Taiwanese University Students’ Perceptions Toward Native and Non-Native English-Speaking Teachers in EFL Contexts

Shih-Yun Tsou
Texas A&M University-Kingsville

Yingling Chen
Oriental Institute of Technology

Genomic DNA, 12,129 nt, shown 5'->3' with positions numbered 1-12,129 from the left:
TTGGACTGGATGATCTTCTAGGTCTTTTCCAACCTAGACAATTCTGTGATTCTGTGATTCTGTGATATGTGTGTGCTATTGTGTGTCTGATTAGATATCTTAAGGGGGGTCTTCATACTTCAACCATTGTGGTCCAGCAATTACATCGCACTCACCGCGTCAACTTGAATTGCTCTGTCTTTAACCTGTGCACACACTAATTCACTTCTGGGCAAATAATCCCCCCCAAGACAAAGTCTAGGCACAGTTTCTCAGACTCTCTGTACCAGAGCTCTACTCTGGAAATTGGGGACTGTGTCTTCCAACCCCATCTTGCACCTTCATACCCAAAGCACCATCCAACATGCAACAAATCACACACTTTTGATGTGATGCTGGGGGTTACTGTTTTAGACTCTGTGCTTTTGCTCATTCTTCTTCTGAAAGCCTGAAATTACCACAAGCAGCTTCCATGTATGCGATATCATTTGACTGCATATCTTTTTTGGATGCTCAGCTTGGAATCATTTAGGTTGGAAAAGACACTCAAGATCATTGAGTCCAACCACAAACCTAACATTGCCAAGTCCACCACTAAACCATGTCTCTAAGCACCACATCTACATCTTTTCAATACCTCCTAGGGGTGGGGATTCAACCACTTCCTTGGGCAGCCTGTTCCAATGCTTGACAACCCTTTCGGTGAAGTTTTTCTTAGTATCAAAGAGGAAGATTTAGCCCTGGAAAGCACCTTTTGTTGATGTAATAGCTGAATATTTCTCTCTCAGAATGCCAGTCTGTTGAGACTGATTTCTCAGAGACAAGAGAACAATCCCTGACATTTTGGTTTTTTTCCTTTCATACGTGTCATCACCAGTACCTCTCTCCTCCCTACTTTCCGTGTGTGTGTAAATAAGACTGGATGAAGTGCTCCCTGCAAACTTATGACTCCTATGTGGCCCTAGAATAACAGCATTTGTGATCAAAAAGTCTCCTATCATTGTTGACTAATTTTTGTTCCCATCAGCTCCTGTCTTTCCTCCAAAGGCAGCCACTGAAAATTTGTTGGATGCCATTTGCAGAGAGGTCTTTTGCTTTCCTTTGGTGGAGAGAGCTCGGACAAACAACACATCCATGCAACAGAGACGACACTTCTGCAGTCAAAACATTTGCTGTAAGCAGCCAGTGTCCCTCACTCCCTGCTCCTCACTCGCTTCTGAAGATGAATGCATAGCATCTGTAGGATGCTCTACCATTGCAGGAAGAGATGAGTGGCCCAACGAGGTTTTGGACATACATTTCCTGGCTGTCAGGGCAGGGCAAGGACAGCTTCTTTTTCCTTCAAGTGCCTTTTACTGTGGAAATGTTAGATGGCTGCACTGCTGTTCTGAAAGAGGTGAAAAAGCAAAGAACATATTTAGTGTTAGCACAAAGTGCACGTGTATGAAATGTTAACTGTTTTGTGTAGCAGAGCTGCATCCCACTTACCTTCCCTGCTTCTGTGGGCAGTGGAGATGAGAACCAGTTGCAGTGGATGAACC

English has evolved into the most widely learned and internationally used language because for the increasing numbers of learners in the globalization process. With the growing demand of English education, the competencies of English teachers as Native English-Speaking Teachers (NESTs) and Non-Native English-Speaking Teachers (NNESTs) have become a significant matter of discussion. The purpose of this study was to investigate Taiwanese English as a foreign language (EFL) students’ perceptions and preferences toward NESTs and NNESTs who hold a degree from a country where English is the dominant language through addressing the differences in their English instruction. This qualitative study consisted of 20 participants. Two open-ended questions were investigated and analyzed. The findings revealed that the participants held an overall preference for NESTs over NNESTs; nevertheless, they believed both NESTs and NNESTs offered strengths and weaknesses in their English instruction. The characteristics that were perceived to be disadvantages of one group appeared to be advantages of the other. For example, NESTs were considered more difficult to communicate with by the participants, while NNESTs were believed to have limited English proficiency.

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